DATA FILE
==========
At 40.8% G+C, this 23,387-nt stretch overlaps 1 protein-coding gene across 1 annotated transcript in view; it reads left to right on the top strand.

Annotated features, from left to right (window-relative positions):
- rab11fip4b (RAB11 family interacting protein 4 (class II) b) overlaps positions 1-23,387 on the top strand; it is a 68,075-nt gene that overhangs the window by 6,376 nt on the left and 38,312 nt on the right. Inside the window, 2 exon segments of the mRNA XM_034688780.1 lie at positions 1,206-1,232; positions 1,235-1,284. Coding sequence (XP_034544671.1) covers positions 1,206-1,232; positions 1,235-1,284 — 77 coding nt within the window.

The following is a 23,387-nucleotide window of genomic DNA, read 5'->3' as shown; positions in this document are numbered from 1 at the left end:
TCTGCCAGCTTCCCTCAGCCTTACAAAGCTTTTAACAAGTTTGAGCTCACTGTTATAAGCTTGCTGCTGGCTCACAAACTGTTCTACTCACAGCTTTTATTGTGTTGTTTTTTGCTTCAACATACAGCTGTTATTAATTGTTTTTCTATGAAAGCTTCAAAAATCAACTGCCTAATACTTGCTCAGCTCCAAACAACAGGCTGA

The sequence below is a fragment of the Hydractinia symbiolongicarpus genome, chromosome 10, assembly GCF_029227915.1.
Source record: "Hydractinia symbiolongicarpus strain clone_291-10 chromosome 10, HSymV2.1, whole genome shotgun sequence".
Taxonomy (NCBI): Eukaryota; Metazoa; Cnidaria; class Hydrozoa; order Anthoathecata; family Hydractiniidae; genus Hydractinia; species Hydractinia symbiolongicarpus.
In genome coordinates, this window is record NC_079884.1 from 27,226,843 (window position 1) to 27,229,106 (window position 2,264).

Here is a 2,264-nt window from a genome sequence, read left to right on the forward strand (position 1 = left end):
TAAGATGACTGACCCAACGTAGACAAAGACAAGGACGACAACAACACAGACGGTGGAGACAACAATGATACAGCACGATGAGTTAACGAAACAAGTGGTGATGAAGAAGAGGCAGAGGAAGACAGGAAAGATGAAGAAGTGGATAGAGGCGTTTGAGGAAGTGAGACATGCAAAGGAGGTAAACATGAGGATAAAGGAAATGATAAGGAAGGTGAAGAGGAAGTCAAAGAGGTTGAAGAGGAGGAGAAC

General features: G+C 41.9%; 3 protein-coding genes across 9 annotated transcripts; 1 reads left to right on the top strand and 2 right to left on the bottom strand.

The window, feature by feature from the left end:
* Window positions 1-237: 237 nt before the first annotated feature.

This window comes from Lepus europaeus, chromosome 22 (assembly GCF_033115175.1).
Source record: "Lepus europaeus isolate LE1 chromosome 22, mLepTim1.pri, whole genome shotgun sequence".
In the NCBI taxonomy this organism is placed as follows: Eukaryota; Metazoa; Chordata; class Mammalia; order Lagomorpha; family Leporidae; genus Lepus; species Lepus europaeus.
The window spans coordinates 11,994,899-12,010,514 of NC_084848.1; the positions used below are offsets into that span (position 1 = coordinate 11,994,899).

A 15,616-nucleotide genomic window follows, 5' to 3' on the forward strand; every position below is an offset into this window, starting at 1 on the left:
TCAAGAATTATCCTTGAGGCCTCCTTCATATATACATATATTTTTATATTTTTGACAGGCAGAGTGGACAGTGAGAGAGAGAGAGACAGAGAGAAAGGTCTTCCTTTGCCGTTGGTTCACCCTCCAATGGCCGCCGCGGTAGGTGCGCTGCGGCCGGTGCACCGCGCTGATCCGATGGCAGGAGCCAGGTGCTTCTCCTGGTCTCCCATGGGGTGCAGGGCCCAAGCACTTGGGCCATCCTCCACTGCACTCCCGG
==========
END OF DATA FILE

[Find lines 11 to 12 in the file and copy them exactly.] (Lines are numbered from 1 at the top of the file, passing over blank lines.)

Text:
TAAGATGACTGACCCAACGTAGACAAAGACAAGGACGACAACAACACAGACGGTGGAGACAACAATGATACAGCACGATGAGTTAACGAAACAAGTGGTGATGAAGAAGAGGCAGAGGAAGACAGGAAAGATGAAGAAGTGGATAGAGGCGTTTGAGGAAGTGAGACATGCAAAGGAGGTAAACATGAGGATAAAGGAAATGATAAGGAAGGTGAAGAGGAAGTCAAAGAGGTTGAAGAGGAGGAGAAC

General features: G+C 41.9%; 3 protein-coding genes across 9 annotated transcripts; 1 reads left to right on the top strand and 2 right to left on the bottom strand.